In the middle of that time, he undertook another project: the English translation of Isaeus’s speeches about the Athenian right of inheritance, which he published in 1779. The translation from Greek to English established him as a leading lawyer and legal scholar. It was a single book that proved that his skills were universal, and easily adapted to any field or subject of his interest. He also wrote his famous Essay on the Law of Bailments in 1781. Readers believed that it was an outcome of his legal studies and notes. It was considered the first systematic and scholarly treatment of English law. The concluding part of the book exposed readers to the history of English law, the author’s analysis and a synthesis.

In his legal career, he had a tendency towards upholding social justice. Therefore, he sacrificed a lot of opportunities, or he was stopped from availing them. However, he continuously wrote, and in a record time of three years (from 1780 to 1783) authored a good number of books. Popularity came to An Inquiry into Legal Mode of Suppressing Riots with a Constitutional Plan of Future Defence (1780), which was written in the context of the Gordon Riots. In those riots, London was at the mercy of mobs for five days, and finally the army was called to calm the city. Another book A Speech on the Nomination of Candidates to Represent the Country of Middlesex (1780) was written in the background of general elections. In the book, he criticised the King, highlighted the exploitation of India, pointed to unrest in the colonies (America) and condemned the African slave trade. Another pamphlet which also became famous was The Principles of Government in a Dialogue between a Scholar and a Peasant (1782). It exposed the oppression at home and advocated the new philosophies of equality and general good.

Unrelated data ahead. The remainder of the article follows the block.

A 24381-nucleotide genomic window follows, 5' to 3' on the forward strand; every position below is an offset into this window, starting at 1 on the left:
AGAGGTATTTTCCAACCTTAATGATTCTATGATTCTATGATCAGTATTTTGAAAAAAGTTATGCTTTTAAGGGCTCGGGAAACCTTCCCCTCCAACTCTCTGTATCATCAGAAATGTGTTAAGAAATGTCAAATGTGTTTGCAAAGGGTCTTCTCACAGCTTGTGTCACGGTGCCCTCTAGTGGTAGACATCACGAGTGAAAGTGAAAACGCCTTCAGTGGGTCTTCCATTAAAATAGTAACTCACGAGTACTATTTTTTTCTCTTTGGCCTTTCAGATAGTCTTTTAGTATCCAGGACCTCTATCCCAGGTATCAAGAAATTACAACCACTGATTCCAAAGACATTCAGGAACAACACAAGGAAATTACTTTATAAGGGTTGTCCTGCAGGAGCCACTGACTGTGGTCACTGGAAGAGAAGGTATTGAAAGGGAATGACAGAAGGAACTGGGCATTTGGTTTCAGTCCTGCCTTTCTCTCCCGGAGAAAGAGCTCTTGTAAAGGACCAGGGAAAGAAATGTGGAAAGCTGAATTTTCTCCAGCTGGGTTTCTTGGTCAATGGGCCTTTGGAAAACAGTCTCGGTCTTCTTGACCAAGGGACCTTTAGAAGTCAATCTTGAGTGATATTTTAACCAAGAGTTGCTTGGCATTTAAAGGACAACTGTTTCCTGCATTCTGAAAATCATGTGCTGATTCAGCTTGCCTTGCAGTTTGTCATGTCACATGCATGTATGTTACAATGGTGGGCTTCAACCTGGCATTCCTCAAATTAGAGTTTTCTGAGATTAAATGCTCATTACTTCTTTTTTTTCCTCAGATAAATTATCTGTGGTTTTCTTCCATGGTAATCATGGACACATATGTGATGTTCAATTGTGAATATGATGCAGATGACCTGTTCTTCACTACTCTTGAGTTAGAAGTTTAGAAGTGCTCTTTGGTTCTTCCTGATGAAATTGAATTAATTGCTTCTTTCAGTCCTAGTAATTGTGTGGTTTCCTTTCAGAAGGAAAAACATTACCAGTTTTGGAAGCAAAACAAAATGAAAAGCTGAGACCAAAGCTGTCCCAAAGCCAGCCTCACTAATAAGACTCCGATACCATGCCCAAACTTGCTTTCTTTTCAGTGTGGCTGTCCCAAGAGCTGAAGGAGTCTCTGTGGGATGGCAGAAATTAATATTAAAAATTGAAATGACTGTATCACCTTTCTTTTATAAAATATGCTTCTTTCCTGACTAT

Law of Bailments (1796) by William Jones

He anonymously published a forty-page letter entitled A Letter to a Patriot Senator including the Heads of a Bill for Constitutional Representation of the People (1783). This one, like previous books, also had a backstory. A parliament member sought William Jones’ views on constitutional representation, and the response came out in the form of a pamphlet. It attacked the system and exposed that only wealthy men go regularly to parliament, whereas the British constitution allows all subjects to vote except in the cases of extreme mental incapacity. The author argued that the only solution would be to have annual elections with more parliamentary representative for the common people.

Alongside all these political writings, he also wrote political poems. Most of them were in support of the American Revolution. Therefore, there was a rumour in London that Jones would move to the United States of America to help new nation in writing the constitution. William Jones was, however, aspiring to something different: a change in Government. Finally, Lord North’s Government was defeated, and the Marquess of Rockingham became the Prime Minister of Britain a second time (he remained in office from 27 March to 01 July 1782). Now, William Jones’ friends were in power, but they were divided, and before them important questions were to be settled. These were: the question of Ireland, the future of America and commercial as well as political interests in India. On the other hand, he explored all opportunities, and approached all his friends to get the position of a judge at the Supreme Court Judicature at Fort William, Calcutta (also known as the Supreme Court of Bengal). But there was no hope, so he thought about migrating to America, or to continue his law practice at London or to settle in Oxford and live a retired life along with Anna Maria. But none of those options had any guaranteed income stream that was required to help him live in his preferred lifestyle and pursue intellectual dreams.

In the mid of the crisis, he again approached Shelburne, who was now the Prime Minster after the sudden death of Lord Rockingham. Finally, after a wait of five years, the good news came. Shelburne kept his promise and got the King’s approval to appoint William Jones as the judge of the Supreme Court of Bengal. This was made public by the London Gazette on 03 March 1783. Garland Cannon in his book Oriental Jones, a Biography of Sir William Jones (1746-1774) has commented on the appointment: “Upon his [William Jones’] shoulders rested a larger issue – could the Oriental peoples learn to love and trust the West? In colonial 1783, non-political Jones was on his way to Bengal to seek out the answer.”


(to be continued)

Dr. Zaffar Junejo has a Ph.D in History from the University of Malaya. His areas of interest are post-colonial history, social history and peasants’ history. He may be reached at